Watch for the Cloud: Green Efficiencies Ahead

    Stockholm (NordSIP) – For decades, information technologies have increasingly dominated our cultural direction. From the telephony to the radio, from television to the internet, new devices and ever-more efficient networks bring us closer together and more connected. The inevitable downside is the massive environmental toll that all this innovation has on the Earth’s resources. In its recent quarterly ESG comment, global equity manager ClearBridge helps us understand how cloud computing can help mitigate the environmental burden of data growth.

    More than one billion users upload 400 hours of video content to YouTube every minute, while fleets of self-driving cars are mapping high definition 3D maps of roads all over the world. Such transformation in consumer behaviour and efficiency leads to massive amounts of data is being created, stored and processed at unprecedented rate. A new study, Bitcoin’s Growing Energy Problem (2018), from auditors PricewaterhouseCoopers estimates that the process of mining bitcoins consumes at least 2.6GW of power—almost as much electric power as Ireland consumes. “This figure could rise to 7.7GW before the end of 2018—accounting for almost half a percent of the world’s electricity consumption,” reads the report.

    What all this signals is that the economics of progress must factor in that massive data growth presents significant stresses on energy and environmental infrastructures: The environmental footprint of global computing and how we, as a society, are utilizing an enormous amount of power for our technology needs.

    Mary Jane McQuillen, Managing Director, Portfolio Manager and Head of ESG Investment at ClearBridge Investments in New York, sees long-term value creation for companies that seek to minimize these stresses. One way to offset the negative effects of data growth involves how data centers contribute to energy savings and lower emissions through strategic locations and the growing use of renewable power sources.

    The firm’s report cites the example of one of its investments, Equinx, to show how the efficiencies of the cloud business model should help lessen these impacts and promote new sources of growth for both hyperscale cloud providers and the data centers they utilize:

    Cloud service providers that build mega data centers tend to lease their facilities on a “wholesale” basis, offering long-lived leases (5-10 years) and providing minimal services such as secure shell security protocols, physical security and energy. The wholesale providers tend to be used primarily by large public cloud players that have the sophistication to build and maintain their server farms, and desire for large scale. Data centers that focus on the network “edge” on the other hand, such as (…) Equinix, tend to offer shorter leases (1-3 years), but also offer several services — primarily interconnections between customers and network and cloud providers — on top of space and power. These “retail” leases are utilized by a much broader customer base..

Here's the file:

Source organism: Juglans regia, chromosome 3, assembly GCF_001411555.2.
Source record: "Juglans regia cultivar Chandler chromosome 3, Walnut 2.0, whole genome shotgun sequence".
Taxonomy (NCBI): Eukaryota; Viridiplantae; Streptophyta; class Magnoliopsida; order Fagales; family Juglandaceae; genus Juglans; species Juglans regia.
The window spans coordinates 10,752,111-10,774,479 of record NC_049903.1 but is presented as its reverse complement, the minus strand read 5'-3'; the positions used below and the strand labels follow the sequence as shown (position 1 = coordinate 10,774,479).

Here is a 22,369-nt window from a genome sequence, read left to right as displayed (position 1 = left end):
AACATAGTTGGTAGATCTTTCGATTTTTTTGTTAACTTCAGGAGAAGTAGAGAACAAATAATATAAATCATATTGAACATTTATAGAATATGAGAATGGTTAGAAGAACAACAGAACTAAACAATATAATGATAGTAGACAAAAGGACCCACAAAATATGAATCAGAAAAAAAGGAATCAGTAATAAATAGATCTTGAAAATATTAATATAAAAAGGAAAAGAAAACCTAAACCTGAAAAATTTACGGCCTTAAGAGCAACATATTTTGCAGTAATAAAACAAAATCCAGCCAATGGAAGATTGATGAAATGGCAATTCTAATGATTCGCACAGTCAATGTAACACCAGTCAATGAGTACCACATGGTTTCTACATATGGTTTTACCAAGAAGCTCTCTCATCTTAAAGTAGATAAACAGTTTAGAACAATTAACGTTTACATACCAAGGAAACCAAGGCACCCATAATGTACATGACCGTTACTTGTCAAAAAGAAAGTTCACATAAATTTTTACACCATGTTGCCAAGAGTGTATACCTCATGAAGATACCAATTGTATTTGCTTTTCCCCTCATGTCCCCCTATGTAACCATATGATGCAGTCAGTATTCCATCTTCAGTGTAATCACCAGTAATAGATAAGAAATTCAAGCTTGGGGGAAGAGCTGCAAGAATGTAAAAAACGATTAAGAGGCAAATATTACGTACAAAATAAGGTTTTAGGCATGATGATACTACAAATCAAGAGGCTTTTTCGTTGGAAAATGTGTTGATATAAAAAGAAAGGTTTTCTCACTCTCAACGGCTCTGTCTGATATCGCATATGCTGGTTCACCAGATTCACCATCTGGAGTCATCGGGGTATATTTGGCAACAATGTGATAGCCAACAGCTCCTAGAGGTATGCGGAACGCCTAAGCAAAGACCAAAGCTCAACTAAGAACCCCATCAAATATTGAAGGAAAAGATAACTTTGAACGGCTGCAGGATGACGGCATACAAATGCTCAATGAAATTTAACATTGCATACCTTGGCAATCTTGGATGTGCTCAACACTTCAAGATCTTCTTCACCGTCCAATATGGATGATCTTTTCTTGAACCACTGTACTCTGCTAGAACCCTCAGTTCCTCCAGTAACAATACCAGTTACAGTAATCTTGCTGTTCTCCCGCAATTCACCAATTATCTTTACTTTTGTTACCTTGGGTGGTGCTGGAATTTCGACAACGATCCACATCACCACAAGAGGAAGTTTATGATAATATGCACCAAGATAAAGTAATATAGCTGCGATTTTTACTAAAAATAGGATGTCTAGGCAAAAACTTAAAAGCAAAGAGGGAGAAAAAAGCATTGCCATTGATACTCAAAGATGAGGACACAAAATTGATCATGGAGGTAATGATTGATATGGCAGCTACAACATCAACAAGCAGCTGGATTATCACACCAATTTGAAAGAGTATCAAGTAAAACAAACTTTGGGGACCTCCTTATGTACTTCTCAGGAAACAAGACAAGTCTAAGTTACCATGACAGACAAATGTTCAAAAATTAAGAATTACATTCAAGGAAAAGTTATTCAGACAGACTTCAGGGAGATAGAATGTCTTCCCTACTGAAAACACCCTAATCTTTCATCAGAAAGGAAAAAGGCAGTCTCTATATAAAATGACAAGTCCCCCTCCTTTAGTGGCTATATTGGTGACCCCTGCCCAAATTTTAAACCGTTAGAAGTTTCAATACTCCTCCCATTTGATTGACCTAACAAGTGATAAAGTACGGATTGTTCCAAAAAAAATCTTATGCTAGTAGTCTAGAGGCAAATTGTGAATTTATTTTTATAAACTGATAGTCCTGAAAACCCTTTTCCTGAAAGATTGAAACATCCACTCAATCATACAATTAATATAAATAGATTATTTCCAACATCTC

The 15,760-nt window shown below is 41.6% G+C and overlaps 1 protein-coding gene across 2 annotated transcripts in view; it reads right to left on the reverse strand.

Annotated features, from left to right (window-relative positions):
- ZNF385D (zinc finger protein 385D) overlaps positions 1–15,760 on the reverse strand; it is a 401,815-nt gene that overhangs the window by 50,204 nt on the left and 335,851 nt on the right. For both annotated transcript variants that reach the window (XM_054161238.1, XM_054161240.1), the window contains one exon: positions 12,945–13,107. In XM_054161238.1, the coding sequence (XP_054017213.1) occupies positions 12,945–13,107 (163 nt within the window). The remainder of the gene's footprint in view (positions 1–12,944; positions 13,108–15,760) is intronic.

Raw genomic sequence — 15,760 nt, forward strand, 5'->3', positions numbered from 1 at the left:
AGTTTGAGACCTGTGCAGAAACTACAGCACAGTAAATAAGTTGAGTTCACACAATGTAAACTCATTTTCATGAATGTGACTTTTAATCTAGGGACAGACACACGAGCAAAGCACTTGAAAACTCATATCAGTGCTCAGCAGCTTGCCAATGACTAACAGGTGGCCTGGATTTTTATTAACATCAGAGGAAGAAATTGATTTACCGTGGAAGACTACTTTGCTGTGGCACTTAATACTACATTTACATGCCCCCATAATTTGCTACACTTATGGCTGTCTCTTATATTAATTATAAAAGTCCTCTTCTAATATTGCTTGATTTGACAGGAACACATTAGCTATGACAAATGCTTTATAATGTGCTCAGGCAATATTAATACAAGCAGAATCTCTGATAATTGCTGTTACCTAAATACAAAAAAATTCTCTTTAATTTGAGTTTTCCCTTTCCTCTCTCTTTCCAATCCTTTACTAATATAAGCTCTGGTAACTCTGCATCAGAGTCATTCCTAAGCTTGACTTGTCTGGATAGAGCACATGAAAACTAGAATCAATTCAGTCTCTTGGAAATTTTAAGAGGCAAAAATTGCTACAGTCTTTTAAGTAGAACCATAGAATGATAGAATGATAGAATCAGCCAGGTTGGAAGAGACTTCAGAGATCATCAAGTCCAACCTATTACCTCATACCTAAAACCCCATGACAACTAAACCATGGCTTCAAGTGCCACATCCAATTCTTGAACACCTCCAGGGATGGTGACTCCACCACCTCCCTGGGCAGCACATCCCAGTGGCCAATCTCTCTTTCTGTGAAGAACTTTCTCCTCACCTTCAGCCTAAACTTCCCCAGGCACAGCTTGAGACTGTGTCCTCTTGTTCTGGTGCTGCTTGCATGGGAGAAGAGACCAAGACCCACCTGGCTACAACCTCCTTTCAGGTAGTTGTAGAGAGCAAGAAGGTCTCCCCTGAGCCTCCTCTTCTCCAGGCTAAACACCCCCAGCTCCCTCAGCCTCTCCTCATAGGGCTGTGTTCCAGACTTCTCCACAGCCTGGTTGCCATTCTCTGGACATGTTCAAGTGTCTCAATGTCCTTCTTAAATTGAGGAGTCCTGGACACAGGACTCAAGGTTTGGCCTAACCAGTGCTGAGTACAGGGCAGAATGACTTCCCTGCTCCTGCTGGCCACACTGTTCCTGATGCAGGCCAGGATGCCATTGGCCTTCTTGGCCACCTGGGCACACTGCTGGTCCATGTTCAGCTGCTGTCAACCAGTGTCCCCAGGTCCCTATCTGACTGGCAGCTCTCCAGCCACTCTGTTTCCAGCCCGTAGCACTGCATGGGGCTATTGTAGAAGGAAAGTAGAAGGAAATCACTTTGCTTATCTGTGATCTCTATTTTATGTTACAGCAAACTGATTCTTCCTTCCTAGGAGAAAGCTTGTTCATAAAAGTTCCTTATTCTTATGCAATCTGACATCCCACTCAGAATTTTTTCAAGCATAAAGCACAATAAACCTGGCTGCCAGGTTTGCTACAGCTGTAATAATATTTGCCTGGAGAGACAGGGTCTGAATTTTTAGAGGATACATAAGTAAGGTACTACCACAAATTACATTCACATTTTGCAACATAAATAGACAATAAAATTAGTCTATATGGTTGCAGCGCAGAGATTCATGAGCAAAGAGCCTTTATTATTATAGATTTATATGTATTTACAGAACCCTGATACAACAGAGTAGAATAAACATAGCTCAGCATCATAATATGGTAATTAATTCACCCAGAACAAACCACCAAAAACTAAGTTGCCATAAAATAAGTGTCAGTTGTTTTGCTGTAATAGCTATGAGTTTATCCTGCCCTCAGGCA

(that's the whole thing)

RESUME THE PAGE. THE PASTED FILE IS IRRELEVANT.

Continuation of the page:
According to ClearBridge, cloud computing is so efficient because it has the potential to share resources across multiple organisations. This translates as various companies’ workloads can be handled using fewer servers, with the resulting benefits for the environment. Another area is interest is that of renewable energy

    “Google was an early pioneer, setting a long-term goal to reach 100% renewable energy for their operations worldwide back in 2012. After many years, the company finally reached this goal in 2017 across both their global data center and office footprint and has now become the world’s largest corporate buyer of renewable power, with commitments of 2.6 gigawatts (2,600 megawatts) of wind and solar energy.”

    Alongside Amazon Web Services and Microsoft, Equinix has increased renewable energy usage and has set a long-term goal of sourcing 100% of their energy from renewable sources. The shift to renewables also significantly lowers carbon emissions. The drive for more efficient use of natural resources to combat that used by new technologies comes full circle with new techniques like artificial intelligence.

    Picture available at Pexels.

    James Pearse
    James Pearse
    James is a copywriter and editor with a passion for sustainable finance. He has worked with Ericsson Mobile Financial Services, The Consultative Group to Assist the Poor at The World Bank, the Global Partnership for Financial Inclusion, Stockholm Green Digital Finance, as well as banks and fintech startups. James is English-born and now lives with his family in Stockholm.

    Latest Posts


    partner insights

    Find out more >

    NordSIP Insights Handbook

    What else is new?

    ESG Leaders 2023